Sun, Dec 02, 2007 - Page 3 News List

St. Lucia customs woes show utility of new passport

By Cheng Hsu-kai  /  STAFF REPORTER , IN ST. LUCIA

Tsai Jo-shih holds up his passport in St. Lucia on Friday. Tsai is flanked by Taiwanese Ambassador to St. Lucia Tom Chou and Taiwan Bird Observation Team leader and Democratic Progressive Party Legislator Tien Chiu-chin.

PHOTO: CHENG HSU-KAI, TAIPEI TIMES

For Tsai Jo-shih (蔡若詩), a Taiwanese visitor to St. Lucia, the new Taiwanese passport bearing the name "Taiwan" on its cover would have come in handy. As he entered the country on Nov. 25 with an old passport, officials believed he was Chinese and requested that he pay a US$50 visa fee.

"I had never imagined the word `Taiwan' on the passport would be so useful," Tsai said upon retrieving his confiscated passport and visa fee after the Taiwanese embassy intervened on his behalf on Wednesday.

The misunderstanding arose when Tsai handed customs officials his Taiwanese passport, issued in 2001, to enter St. Lucia during the Taiwan Bird Observation Team's visit to the country.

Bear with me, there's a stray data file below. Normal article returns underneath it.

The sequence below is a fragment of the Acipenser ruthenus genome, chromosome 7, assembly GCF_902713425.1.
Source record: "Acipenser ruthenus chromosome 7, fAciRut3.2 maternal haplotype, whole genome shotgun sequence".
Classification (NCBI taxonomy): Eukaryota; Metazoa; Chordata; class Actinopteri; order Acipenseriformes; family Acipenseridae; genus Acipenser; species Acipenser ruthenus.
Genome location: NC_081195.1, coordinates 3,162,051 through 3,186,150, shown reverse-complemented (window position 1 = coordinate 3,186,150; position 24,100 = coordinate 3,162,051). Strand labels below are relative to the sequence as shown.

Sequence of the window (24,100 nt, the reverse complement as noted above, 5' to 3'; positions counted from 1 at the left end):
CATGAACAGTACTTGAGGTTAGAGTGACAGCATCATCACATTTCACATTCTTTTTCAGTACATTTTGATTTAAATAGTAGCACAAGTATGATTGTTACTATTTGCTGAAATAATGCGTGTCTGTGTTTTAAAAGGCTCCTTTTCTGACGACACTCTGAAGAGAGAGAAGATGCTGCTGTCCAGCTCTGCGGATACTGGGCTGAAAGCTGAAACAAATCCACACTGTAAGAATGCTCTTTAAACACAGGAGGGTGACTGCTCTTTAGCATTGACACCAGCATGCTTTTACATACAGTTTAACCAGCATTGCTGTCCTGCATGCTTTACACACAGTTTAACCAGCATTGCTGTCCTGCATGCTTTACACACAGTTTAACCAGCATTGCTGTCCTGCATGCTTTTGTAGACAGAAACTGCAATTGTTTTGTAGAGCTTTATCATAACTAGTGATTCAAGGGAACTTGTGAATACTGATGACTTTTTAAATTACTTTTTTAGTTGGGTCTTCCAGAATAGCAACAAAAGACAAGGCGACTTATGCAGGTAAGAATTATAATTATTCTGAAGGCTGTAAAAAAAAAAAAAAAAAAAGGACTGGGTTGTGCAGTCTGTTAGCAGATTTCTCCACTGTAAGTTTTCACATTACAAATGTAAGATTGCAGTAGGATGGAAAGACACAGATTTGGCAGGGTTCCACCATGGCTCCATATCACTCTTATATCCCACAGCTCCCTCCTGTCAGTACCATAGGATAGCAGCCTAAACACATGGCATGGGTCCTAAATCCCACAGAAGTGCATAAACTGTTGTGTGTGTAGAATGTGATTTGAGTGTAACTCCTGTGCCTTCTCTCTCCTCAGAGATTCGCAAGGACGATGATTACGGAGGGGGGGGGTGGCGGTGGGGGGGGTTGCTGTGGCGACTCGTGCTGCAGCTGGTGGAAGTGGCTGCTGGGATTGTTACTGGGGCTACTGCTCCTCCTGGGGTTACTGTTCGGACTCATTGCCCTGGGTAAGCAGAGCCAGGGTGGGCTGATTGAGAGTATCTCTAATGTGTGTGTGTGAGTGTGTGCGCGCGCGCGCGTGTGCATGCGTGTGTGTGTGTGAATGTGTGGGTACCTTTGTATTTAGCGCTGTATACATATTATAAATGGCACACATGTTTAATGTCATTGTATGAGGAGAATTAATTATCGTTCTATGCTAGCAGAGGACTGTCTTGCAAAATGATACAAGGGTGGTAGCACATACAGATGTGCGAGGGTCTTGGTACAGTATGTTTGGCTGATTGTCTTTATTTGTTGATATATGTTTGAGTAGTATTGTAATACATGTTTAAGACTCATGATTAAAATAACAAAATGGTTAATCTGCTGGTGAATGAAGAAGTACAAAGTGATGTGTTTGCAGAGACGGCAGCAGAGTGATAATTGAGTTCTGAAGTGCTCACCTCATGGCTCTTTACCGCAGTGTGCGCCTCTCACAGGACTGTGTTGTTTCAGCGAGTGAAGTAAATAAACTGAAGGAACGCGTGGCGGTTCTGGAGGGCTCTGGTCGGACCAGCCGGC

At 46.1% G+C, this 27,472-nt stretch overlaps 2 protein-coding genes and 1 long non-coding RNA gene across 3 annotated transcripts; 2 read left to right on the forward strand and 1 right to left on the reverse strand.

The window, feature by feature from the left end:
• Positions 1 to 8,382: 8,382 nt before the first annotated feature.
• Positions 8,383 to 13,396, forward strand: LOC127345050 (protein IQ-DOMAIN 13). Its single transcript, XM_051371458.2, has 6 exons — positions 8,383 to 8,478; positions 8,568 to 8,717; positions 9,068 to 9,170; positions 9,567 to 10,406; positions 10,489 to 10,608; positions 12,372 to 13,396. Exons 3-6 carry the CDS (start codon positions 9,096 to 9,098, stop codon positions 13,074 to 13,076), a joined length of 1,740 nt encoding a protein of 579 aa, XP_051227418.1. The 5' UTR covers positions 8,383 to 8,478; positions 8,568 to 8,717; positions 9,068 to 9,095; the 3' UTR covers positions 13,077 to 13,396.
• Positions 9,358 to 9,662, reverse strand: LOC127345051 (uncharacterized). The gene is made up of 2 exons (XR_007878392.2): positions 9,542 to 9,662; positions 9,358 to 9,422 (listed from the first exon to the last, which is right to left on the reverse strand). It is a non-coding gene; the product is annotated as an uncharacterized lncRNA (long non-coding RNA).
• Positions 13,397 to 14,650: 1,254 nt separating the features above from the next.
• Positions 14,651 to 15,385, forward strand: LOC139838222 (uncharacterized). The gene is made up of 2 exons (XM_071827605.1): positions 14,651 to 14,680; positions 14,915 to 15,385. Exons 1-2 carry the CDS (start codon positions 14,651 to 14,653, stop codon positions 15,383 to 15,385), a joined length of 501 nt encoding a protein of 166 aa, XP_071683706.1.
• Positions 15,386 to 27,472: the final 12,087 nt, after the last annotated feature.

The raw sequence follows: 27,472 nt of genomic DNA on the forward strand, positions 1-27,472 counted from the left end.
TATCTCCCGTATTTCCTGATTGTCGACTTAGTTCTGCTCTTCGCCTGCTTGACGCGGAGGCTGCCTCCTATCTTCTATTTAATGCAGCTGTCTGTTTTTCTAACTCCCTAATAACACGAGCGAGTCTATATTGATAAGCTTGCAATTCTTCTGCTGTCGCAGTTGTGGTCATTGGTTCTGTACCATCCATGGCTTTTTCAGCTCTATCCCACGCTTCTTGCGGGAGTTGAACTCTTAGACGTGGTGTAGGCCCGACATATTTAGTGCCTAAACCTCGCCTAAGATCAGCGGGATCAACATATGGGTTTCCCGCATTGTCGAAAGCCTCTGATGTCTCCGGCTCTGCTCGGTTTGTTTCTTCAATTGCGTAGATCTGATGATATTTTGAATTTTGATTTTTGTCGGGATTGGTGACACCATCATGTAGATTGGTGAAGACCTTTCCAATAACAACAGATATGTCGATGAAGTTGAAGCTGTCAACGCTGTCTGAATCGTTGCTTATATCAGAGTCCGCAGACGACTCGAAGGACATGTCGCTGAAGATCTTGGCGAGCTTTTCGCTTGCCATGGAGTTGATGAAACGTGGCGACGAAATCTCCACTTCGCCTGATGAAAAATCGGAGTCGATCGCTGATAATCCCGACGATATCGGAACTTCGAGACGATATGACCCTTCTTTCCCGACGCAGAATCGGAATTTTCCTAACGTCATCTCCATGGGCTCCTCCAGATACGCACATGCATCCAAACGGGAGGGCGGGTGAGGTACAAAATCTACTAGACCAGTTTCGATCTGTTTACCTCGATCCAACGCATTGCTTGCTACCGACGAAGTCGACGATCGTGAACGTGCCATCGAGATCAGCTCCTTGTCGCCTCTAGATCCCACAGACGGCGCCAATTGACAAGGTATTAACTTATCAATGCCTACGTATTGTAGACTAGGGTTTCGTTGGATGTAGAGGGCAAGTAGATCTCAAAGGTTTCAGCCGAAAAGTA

The team, of which Tsai is a member, was commissioned to help St. Lucia investigate, observe and establish a database for its bird population.

The new version of the Taiwanese passport, with the name "Taiwan" on the cover, started being issued on Sept. 1, 2003.

Mistaking Tsai's old passport for a Chinese one, St. Lucia immigration officers confiscated his passport and asked him to pay the US$50 visa fee.

Taiwanese Ambassador to St. Lucia Tom Chou (周台竹) said that while Taiwanese visitors to St. Lucia enjoy visa-free entry, the same mechanism does not apply for Chinese visitors.

Many people cannot tell Taiwan from China, he said.

"Adding `Taiwan' on the cover of the passport is the right policy and it would have solved the problem in this case," Chou said.

Team leader Tien Chiu-chin (田秋堇), who is also a Democratic Progressive Party legislator, said that Chinese passport holders are often questioned at customs and have to go through stricter security checks because of the great number of Chinese human smugglers.

St. Lucia first established diplomatic ties with Taiwan in 1984, before switching diplomatic recognition to China.

It restored diplomatic relations with Taiwan on April 26. On April 30, St. Lucia Minister of Foreign Affairs Rufus Bousquet and his Taiwanese counterpart, James Huang (黃志芳), signed a joint communique on restoring ties between the two countries in Castries.

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